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It has nothing to do with your Blackberry or iPhone... this happens with ALL cell phones (specifically before an in-bound call or when your phone is sync'ing information like voice mail notifications). It will affect all the things that you listed because the speaker wiring is unshielded (and is attached to the receiver and speakers). Plus, there is unshielded wire inside the speaker and receiver. The receiver is likely inside a metal box which acts as a nice shield but the speaker is not.


Bottom line: keep your phones away from your electronics. Alternatively re-wire your receiver, speaker, and system with shielded cable (not really a viable option)
 

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Quote:
Originally Posted by Greg_R /forum/post/14209707


Alternatively re-wire your receiver, speaker, and system with shielded cable (not really a viable option)

I'll get right on it.
 

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Quote:
Originally Posted by Jonomega /forum/post/14219868


Here is a solution for the iphone. I don't know about the Blackberry though...

Forget something in your post?
 

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Discussion Starter · #15 ·
The smiley is the youtube link.


I understand this is not unique to Blackberries or iPhones and applies to all GSM (and maybe other) devices.


Since I'm running speakers and speaker wires throughout my home it's not a practical option to ban these devices in my home.


Using shielded wiring is an option for me. Is this all it will take? Do you have recommendations on what to look for in shielded speaker wiring?


Are you saying if I use shielded wiring it doesn't matter what's on the end of those wires?
 

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Quote:
Originally Posted by berdelyi /forum/post/14221985


The smiley is the youtube link.


I understand this is not unique to Blackberries or iPhones and applies to all GSM (and maybe other) devices.


Since I'm running speakers and speaker wires throughout my home it's not a practical option to ban these devices in my home.


Using shielded wiring is an option for me. Is this all it will take? Do you have recommendations on what to look for in shielded speaker wiring?


Are you saying if I use shielded wiring it doesn't matter what's on the end of those wires?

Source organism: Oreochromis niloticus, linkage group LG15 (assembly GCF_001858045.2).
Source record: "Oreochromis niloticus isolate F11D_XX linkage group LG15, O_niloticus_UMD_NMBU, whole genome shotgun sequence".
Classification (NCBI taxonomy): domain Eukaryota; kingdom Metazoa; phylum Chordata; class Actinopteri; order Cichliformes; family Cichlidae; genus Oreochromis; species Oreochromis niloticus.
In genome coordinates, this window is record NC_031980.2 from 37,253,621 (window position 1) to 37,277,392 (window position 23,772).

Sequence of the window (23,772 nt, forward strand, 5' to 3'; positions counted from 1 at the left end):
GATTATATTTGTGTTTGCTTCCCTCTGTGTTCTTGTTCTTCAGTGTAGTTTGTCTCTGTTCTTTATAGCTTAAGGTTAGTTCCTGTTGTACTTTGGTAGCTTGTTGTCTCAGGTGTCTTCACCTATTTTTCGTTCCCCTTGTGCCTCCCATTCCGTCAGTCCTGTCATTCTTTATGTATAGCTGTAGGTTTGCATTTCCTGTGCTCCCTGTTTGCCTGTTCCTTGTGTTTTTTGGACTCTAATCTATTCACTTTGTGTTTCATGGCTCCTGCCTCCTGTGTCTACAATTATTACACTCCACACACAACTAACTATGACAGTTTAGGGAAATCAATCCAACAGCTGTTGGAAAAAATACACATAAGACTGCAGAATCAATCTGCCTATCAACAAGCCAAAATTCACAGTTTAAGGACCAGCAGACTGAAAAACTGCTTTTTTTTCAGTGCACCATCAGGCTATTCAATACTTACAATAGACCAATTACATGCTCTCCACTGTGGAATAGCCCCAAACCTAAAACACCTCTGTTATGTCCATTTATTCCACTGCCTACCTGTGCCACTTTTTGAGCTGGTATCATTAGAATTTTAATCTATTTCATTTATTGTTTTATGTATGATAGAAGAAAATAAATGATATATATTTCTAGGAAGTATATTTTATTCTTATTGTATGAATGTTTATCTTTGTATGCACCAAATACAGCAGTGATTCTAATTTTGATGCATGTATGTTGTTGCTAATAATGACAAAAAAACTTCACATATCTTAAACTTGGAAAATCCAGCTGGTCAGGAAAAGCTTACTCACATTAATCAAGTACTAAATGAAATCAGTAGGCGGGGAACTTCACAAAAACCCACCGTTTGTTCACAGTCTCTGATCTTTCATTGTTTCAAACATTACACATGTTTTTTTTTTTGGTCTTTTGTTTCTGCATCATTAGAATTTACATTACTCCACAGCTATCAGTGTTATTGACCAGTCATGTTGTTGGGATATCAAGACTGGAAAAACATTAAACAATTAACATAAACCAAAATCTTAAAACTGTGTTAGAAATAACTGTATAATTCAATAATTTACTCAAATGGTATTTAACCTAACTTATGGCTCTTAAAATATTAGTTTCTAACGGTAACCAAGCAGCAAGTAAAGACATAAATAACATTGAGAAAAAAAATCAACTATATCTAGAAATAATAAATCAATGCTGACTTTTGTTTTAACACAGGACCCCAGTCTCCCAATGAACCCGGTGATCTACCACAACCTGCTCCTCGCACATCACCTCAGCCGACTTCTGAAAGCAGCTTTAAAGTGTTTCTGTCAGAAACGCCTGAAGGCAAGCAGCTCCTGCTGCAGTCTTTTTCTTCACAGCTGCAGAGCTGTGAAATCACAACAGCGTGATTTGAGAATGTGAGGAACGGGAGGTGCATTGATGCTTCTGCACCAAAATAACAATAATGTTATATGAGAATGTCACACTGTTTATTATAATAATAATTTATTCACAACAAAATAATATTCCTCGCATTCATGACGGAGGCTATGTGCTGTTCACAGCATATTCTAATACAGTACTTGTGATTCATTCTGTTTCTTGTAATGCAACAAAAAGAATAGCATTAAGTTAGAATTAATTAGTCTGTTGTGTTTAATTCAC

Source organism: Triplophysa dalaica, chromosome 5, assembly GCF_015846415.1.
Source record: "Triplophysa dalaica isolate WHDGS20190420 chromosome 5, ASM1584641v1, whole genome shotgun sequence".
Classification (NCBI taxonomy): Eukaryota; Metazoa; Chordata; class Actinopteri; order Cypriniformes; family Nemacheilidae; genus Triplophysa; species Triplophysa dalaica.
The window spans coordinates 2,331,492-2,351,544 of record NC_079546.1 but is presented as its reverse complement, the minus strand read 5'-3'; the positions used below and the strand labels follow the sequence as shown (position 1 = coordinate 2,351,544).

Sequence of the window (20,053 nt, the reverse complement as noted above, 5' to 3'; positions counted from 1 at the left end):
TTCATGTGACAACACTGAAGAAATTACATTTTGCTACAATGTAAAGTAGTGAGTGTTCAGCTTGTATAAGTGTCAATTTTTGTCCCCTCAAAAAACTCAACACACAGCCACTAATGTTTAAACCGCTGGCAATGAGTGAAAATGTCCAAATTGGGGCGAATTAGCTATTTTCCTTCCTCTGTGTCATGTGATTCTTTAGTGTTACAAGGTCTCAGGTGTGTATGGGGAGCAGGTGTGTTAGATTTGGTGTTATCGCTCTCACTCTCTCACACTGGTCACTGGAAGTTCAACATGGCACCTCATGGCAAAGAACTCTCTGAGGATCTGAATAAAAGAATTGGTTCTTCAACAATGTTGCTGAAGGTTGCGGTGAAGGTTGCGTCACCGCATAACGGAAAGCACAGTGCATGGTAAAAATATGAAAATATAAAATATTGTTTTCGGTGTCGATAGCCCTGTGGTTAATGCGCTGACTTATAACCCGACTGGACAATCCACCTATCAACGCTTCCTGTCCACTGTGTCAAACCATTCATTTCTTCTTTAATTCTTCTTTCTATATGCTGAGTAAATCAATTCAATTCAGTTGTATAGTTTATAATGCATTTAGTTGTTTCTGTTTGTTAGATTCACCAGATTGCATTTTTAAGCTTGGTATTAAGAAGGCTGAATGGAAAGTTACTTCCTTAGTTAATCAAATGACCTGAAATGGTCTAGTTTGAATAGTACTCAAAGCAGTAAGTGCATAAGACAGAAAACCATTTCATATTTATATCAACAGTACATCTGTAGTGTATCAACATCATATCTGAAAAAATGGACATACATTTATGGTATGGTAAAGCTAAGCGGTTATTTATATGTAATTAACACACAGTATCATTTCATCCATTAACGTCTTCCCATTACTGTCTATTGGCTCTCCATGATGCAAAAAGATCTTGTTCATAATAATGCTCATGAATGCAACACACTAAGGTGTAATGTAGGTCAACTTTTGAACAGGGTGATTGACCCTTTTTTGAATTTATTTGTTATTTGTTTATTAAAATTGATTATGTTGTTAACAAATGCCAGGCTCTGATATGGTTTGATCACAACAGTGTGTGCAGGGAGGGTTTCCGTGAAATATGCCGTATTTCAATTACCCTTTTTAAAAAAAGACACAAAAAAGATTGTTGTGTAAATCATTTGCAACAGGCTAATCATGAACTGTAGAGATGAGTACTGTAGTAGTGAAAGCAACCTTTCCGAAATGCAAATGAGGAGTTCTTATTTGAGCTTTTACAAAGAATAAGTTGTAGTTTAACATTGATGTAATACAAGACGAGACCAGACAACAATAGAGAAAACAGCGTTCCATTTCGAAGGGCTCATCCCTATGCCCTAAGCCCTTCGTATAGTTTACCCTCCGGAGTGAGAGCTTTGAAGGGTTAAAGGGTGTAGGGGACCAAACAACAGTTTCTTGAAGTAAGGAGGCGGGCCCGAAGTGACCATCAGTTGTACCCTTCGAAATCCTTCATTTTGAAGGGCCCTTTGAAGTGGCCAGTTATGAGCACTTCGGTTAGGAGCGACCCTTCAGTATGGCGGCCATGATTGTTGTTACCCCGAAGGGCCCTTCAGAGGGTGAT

Is this really that big of a deal? If the phone is off or not near the system it is not a issue. In fact on my home system this has never been a issue. We have 4 cell phones in the house all over. At work here it only happens when the guy who has the MSP5s on his desk has his phone on his desk next to thme. The other 6 phones in the office which is about 30X30 do not cause any issues. You are making a mountain out of a very small ant hill.
 

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Discussion Starter · #17 ·
I am installing a home automation and control system which will include audio distribution. Since I'll have speakers in every room with speaker wires back to the A/V equipment I think this could be a serious concern.


I don't want speakers in one room buzzing because a guest in another room is receiving a phone call or txt message.


I've been in meeting rooms and at conferences with hundreds of people that experience annoying interference from just one phone.


If I go through the time and expense of running all of this I want to do it properly and avoid as much interference as possible without limiting the usage of phones.
 

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I've been in meeting rooms and at conferences with hundreds of people that experience annoying interference from just one phone.

QUOTE]


That one phone was more than likely someone sitting very close to the gear. Like the guy running it or one of the folks speaking. I have seen that many times as a audio engineer. Someone sitting in the room as a listner is really not the issue.


And if everything is behind walls in your house this really wont be a issue either.